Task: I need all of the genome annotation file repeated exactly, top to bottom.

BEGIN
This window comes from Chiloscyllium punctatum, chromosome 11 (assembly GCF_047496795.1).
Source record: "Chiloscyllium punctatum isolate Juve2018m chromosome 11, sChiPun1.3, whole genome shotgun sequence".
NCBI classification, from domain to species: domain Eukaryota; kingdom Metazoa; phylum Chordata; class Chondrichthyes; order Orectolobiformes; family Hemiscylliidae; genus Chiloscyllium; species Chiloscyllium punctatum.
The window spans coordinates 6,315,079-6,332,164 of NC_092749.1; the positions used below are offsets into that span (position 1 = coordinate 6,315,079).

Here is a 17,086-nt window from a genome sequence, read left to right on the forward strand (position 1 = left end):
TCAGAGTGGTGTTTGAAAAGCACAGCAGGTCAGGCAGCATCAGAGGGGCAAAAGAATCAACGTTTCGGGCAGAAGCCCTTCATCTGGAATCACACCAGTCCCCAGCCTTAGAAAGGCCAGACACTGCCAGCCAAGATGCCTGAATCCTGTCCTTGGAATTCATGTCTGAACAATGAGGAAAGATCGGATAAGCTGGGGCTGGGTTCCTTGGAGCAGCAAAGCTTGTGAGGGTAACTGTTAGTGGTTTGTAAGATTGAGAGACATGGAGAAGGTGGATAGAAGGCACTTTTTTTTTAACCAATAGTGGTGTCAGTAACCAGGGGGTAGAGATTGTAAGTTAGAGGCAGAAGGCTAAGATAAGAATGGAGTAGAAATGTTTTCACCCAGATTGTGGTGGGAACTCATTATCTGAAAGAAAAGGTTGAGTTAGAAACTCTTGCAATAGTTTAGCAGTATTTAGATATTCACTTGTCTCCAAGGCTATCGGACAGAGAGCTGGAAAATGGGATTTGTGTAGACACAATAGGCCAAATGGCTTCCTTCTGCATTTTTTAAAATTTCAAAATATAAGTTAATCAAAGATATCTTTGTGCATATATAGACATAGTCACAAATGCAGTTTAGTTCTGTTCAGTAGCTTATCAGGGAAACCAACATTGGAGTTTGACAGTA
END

This window comes from Chiloscyllium punctatum, chromosome 11 (assembly GCF_047496795.1).
Source record: "Chiloscyllium punctatum isolate Juve2018m chromosome 11, sChiPun1.3, whole genome shotgun sequence".
NCBI classification, from domain to species: domain Eukaryota; kingdom Metazoa; phylum Chordata; class Chondrichthyes; order Orectolobiformes; family Hemiscylliidae; genus Chiloscyllium; species Chiloscyllium punctatum.
The window spans coordinates 6,315,079-6,332,164 of NC_092749.1; the positions used below are offsets into that span (position 1 = coordinate 6,315,079).

Here is a 17,086-nt window from a genome sequence, read left to right on the forward strand (position 1 = left end):
TCAGAGTGGTGTTTGAAAAGCACAGCAGGTCAGGCAGCATCAGAGGGGCAAAAGAATCAACGTTTCGGGCAGAAGCCCTTCATCTGGAATCACACCAGTCCCCAGCCTTAGAAAGGCCAGACACTGCCAGCCAAGATGCCTGAATCCTGTCCTTGGAATTCATGTCTGAACAATGAGGAAAGATCGGATAAGCTGGGGCTGGGTTCCTTGGAGCAGCAAAGCTTGTGAGGGTAACTGTTAGTGGTTTGTAAGATTGAGAGACATGGAGAAGGTGGATAGAAGGCACTTTTTTTTTAACCAATAGTGGTGTCAGTAACCAGGGGGTAGAGATTGTAAGTTAGAGGCAGAAGGCTAAGATAAGAATGGAGTAGAAATGTTTTCACCCAGATTGTGGTGGGAACTCATTATCTGAAAGAAAAGGTTGAGTTAGAAACTCTTGCAATAGTTTAGCAGTATTTAGATATTCACTTGTCTCCAAGGCTATCGGACAGAGAGCTGGAAAATGGGATTTGTGTAGACACAATAGGCCAAATGGCTTCCTTCTGCATTTTTTAAAATTTCAAAATATAAGTTAATCAAAGATATCTTTGTGCATATATAGACATAGTCACAAATGCAGTTTAGTTCTGTTCAGTAGCTTATCAGGGAAACCAACATTGGAGTTTGACAGTA